Medicare could save billions buying generics through prescription drug company Mark Cuban

The entrepreneur beats prices from supply chain wholesalers, PBMs, pharmacies and insurers.

Medicare Part D would have saved $3.6 billion if it had purchased 77 generic prescription drugs at the prices charged by billionaire entrepreneur Mark Cuban.

The results “suggest that Medicare is overpaying for many generic drugs,” said the study, “Potential Medicare Part D Savings on Generic Drugs From the Mark Cuban Cost Plus Drug Company,” or MCCPDC, published June 21 in the Annals of Internal Medicinea journal of the American College of Physicians.

The study suggested policy reforms that could make generic drugs more affordable.

“While direct-to-consumer private companies like the MCCPDC may offer savings to some patients on certain drugs, policy reforms that improve price transparency, increase competition for expensive generic drugs, prevent annual increases in prices and limit pharmacy and dispensing costs could increase the affordability of essential generic drugs for all Americans,” said the study, led by corresponding author Hussain S. Lalani, MD, MPH, of the Brigham and Women’s Hospital and Harvard Medical School in Boston.

Pay the middleman

The findings “highlight inefficiencies in the existing generic drug distribution and reimbursement system, which includes wholesalers, drug benefit managers, pharmacies and insurers,” the study said.

The researchers cited a study that estimated that the supply chain retains 64% of every dollar spent on generic drugs, compared to 25% of every dollar spent on brand name drugs before discounts. Generic drugs have lower ingredient and manufacturing costs than brand name drugs, so dispensing costs make up a larger share of the price.

The study noted that the MCCPDC sets prices at the cost of ingredients and manufacturing plus a 15% markup, a $3 distribution fee, and a $5 shipping fee.

He didn’t mention the current economy with skyrocketing drug and health care costs, mountains of patient medical debt, or the business goals of Cuban, the outspoken owner of the Dallas Mavericks NBA team and co-host of the ABC television show “Shark Tank”.

Cuban and MCCPDC co-founder Alex Oshmyansky launched the company in 2016 with a “commitment to providing radical transparency in how we evaluate our drugs,” according to its website.

“Our goal is for everyone to be able to pay for their medication. Everyone should know what it costs to manufacture their medicine. Everyone should feel that the price they paid for their medicine was fair,” the MCCPDC website said.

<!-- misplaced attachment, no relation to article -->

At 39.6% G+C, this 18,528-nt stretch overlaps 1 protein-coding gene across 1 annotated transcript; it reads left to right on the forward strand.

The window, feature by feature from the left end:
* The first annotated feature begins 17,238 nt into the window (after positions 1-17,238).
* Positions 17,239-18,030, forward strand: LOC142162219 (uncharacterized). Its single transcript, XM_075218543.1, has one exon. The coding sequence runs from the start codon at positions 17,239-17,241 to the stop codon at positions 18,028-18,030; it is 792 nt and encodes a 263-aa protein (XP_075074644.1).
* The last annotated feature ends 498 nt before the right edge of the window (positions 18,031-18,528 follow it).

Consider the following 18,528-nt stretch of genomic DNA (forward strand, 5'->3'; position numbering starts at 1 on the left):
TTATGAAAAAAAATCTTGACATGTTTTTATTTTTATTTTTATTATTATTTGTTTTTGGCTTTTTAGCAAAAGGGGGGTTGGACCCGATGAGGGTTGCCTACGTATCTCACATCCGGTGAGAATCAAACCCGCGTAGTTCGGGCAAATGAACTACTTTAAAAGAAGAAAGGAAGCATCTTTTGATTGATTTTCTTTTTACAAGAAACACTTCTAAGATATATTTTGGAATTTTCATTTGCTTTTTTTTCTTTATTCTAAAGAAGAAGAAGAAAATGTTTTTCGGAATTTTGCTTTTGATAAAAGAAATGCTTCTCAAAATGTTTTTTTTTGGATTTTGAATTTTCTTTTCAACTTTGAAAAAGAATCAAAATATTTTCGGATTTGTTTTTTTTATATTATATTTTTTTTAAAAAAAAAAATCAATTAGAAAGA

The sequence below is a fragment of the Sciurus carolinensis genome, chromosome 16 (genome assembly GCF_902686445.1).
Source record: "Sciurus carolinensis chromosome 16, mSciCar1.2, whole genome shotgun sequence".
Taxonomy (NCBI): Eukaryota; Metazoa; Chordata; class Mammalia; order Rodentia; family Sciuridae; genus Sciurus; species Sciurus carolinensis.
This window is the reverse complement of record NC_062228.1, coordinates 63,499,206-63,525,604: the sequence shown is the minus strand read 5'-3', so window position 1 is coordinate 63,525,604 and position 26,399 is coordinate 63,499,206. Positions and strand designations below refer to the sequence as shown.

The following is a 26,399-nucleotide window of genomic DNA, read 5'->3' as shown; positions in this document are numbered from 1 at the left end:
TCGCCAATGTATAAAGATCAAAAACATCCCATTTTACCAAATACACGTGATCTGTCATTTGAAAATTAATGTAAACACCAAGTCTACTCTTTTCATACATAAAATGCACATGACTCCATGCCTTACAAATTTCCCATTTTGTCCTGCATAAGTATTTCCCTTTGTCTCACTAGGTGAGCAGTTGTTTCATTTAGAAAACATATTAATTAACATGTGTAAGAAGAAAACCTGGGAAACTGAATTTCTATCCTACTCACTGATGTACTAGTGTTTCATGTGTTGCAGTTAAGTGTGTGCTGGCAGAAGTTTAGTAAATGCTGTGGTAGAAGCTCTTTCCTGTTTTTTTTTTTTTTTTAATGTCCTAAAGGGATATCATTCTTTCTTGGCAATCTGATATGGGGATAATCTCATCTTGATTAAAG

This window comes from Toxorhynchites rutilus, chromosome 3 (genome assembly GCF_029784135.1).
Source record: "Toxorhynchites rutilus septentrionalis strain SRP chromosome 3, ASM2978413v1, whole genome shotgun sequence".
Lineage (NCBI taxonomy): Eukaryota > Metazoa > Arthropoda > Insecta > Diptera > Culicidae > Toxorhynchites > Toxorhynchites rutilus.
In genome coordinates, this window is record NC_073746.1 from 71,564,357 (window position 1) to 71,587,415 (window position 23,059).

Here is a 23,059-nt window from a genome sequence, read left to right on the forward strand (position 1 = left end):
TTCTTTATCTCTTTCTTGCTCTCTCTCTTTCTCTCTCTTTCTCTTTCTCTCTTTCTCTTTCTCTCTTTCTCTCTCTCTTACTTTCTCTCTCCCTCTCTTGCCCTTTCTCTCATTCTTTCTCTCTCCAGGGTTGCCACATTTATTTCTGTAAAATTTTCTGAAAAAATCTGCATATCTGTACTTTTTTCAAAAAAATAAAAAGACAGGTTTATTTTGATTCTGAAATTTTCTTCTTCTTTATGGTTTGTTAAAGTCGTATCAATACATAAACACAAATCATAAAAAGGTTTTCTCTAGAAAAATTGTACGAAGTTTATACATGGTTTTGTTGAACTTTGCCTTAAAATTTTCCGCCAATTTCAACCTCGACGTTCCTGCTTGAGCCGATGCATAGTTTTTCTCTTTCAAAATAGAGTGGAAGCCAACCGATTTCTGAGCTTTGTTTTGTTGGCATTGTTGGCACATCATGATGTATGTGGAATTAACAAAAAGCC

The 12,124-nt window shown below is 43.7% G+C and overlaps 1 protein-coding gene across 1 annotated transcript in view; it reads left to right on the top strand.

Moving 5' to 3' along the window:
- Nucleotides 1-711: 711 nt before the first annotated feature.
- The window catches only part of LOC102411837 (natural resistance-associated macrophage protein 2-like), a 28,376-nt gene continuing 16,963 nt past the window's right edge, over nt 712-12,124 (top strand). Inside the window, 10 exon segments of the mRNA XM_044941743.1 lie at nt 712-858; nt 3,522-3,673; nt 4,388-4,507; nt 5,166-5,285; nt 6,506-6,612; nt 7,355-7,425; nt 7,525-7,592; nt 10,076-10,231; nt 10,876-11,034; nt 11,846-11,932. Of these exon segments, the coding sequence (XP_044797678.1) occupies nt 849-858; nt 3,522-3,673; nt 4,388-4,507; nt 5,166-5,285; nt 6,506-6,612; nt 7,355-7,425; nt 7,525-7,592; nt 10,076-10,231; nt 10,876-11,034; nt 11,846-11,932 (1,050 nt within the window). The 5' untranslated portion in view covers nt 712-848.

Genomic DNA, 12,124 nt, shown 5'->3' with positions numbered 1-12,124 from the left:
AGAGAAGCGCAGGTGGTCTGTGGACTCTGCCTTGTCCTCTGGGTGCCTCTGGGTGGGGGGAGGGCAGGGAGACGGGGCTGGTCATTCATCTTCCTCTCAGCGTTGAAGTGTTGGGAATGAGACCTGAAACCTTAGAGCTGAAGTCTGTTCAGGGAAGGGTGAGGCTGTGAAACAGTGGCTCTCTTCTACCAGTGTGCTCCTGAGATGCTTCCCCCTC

Price per pill

The MCCPDC sells 109 generic drugs. The study compared the prices this company and Medicare Part D spent on 89 of them; it excluded 20 with multiple dosage forms, such as cream and ointment, because the prices per ingredient were not comparable.

The researchers calculated prices in 2022 US dollars, with usage data based on 2020, the most recent Medicare data available.

Among the savings available for purchasing maximum quantities of drugs:

  • $1.9 billion for ingredients and manufacturing
  • $1.4 billion for shipping
  • $820 million for pharmacy fees
  • $402 million for the MCCPDC 15% margin

Savings were greater when purchasing drugs in larger quantities to minimize costs. Even purchasing the minimum quantities of drugs, Medicare would have saved $1.7 billion on 42 of 89 drugs. In this scenario, shipping would have cost $872 million and pharmacy fees would have cost $523 million, which would be a higher percentage of total expenses.

Top 10

The study included a table with the top 10 generic drugs with the highest estimated savings, along with drug name and dosage form; Medicare Part D vs. MCCPDC price by 90 points; estimated Medicare Part D expenses; and estimated MCCPDC savings:

  • Esomeprazole, oral capsule; $160 versus $17; $327 million in Medicare Part D spending; $293 million in estimated savings
  • Rosuvastatin, oral tablet; $39 versus $19; $469 million in Medicare Part D spending; $241 million in estimated savings
  • Aripiprazole, oral tablet; $187 versus $22; $263 million in Medicare Part D spending; $233 million in estimated savings
  • Duloxetine, oral capsule; $39 versus $9; $295 million in Medicare Part D spending; $226 million in estimated savings
  • Losartan-hydrochlorothiazide, oral tablet; $62 versus $14; $208 million in Medicare Part D expenses; $160 million in estimated savings
  • Ezetimibe, oral tablet; $59 versus $13; $198 million in Medicare Part D expenses; $153 million in estimated savings
  • Memantine, oral tablet; $50 versus $13; $187 million in Medicare Part D expenses; $141 million in estimated savings
  • Tizanidine, oral tablet; $35 versus $10; $194 million in Medicare Part D expenses; $141 million in estimated savings
  • Colchicine, oral tablet; $381 versus $25; $140 million in Medicare Part D spending; $131 million in estimated savings
  • Bupropion, oral tablet, extended release; $56 versus $16; $183 million in Medicare Part D expenses; $131 million in estimated savings

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